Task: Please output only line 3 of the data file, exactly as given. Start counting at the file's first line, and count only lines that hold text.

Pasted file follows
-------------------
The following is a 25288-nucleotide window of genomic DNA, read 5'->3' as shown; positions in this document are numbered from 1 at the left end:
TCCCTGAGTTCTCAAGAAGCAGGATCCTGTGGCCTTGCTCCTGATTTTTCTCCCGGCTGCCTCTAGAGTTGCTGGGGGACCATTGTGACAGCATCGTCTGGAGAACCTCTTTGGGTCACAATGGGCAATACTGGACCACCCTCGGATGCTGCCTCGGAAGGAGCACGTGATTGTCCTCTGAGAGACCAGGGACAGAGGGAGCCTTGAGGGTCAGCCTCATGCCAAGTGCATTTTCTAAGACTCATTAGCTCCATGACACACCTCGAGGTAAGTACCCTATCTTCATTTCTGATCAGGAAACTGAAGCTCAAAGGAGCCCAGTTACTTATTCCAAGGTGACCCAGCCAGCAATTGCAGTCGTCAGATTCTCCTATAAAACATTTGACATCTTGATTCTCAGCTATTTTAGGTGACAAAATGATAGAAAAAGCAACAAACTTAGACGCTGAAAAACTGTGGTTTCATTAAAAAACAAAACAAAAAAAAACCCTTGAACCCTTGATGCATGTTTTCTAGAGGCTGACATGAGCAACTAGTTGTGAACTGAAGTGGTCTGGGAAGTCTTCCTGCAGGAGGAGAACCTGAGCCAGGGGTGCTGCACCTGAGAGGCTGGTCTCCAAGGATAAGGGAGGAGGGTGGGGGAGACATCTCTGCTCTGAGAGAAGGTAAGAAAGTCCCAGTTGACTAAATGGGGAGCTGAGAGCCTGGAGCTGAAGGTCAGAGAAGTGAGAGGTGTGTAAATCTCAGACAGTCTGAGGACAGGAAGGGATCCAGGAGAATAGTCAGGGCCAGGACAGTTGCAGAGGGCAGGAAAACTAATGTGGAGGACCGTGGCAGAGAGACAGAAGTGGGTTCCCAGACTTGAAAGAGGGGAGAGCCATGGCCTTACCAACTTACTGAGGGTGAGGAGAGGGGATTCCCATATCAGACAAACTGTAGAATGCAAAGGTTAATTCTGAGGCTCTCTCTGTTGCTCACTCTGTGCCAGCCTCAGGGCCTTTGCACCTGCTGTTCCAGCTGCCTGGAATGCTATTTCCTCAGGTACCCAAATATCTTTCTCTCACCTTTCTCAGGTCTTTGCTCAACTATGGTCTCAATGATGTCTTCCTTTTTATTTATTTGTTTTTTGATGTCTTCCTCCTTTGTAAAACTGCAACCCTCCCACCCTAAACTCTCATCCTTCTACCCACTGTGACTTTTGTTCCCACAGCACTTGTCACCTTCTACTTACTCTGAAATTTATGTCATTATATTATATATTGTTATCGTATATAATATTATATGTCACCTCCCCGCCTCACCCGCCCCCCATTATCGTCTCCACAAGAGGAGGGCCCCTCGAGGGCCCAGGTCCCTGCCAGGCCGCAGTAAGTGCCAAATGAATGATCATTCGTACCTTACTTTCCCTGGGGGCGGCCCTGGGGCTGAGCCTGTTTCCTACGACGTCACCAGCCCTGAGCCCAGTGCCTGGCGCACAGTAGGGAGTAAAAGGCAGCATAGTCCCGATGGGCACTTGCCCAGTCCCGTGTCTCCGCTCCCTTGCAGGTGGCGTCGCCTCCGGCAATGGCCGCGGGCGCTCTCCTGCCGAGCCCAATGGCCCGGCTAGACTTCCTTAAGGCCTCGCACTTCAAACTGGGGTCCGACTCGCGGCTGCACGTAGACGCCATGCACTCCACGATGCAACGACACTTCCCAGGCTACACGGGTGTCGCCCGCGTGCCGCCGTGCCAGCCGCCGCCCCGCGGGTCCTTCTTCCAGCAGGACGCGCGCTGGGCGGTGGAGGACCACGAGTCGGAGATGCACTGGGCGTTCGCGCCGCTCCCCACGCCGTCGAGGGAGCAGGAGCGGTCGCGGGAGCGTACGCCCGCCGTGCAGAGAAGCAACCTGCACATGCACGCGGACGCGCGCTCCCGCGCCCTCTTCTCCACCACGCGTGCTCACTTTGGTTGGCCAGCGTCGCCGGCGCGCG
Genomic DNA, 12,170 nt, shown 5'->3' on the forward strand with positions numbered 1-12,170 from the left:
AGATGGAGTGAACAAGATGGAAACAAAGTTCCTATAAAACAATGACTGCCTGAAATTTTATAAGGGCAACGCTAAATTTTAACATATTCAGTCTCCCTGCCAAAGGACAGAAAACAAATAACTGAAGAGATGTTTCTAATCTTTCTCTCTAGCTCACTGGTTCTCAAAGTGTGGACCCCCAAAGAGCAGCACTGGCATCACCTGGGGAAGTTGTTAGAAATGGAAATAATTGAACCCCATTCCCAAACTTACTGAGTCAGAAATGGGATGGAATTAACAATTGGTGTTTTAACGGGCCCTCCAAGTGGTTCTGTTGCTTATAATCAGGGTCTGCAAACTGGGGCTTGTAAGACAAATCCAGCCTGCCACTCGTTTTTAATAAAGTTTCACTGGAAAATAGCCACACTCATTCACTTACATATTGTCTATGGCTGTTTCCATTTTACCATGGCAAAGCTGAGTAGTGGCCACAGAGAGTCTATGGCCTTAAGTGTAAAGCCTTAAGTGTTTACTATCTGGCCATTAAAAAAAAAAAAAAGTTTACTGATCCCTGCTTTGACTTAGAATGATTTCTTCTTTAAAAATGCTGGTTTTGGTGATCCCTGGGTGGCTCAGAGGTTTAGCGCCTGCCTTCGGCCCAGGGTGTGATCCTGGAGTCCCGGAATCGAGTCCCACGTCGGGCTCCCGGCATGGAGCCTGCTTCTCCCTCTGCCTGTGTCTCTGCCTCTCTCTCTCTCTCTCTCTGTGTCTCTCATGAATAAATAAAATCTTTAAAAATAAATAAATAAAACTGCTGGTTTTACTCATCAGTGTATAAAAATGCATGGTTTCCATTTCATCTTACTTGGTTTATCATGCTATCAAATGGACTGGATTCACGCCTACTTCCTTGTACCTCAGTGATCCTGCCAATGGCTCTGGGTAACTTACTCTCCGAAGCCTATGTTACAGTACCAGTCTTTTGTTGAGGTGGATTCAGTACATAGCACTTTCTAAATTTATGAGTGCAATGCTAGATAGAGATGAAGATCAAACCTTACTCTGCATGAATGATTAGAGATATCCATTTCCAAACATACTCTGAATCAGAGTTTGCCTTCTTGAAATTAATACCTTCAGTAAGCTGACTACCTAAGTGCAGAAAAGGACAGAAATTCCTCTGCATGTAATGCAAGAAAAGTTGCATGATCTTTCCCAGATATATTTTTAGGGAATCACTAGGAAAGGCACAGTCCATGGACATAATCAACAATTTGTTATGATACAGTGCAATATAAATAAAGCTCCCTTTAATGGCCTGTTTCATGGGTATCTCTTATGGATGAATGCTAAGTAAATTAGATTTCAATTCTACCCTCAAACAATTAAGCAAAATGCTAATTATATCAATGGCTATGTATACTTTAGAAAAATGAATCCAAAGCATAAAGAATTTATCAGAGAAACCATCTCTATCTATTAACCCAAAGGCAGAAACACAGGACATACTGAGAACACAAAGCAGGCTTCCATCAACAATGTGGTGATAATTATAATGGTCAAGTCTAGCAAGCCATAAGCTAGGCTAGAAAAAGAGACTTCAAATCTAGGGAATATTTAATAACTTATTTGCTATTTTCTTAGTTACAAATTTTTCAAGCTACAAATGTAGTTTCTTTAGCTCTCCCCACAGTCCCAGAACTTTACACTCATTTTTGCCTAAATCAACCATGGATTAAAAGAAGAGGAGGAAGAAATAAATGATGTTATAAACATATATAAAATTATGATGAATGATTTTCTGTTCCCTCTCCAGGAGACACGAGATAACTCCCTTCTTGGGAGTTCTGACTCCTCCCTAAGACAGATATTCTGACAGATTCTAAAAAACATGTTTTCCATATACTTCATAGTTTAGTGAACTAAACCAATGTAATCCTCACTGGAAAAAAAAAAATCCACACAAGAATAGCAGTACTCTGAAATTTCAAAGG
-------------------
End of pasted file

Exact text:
Genomic DNA, 12,170 nt, shown 5'->3' on the forward strand with positions numbered 1-12,170 from the left: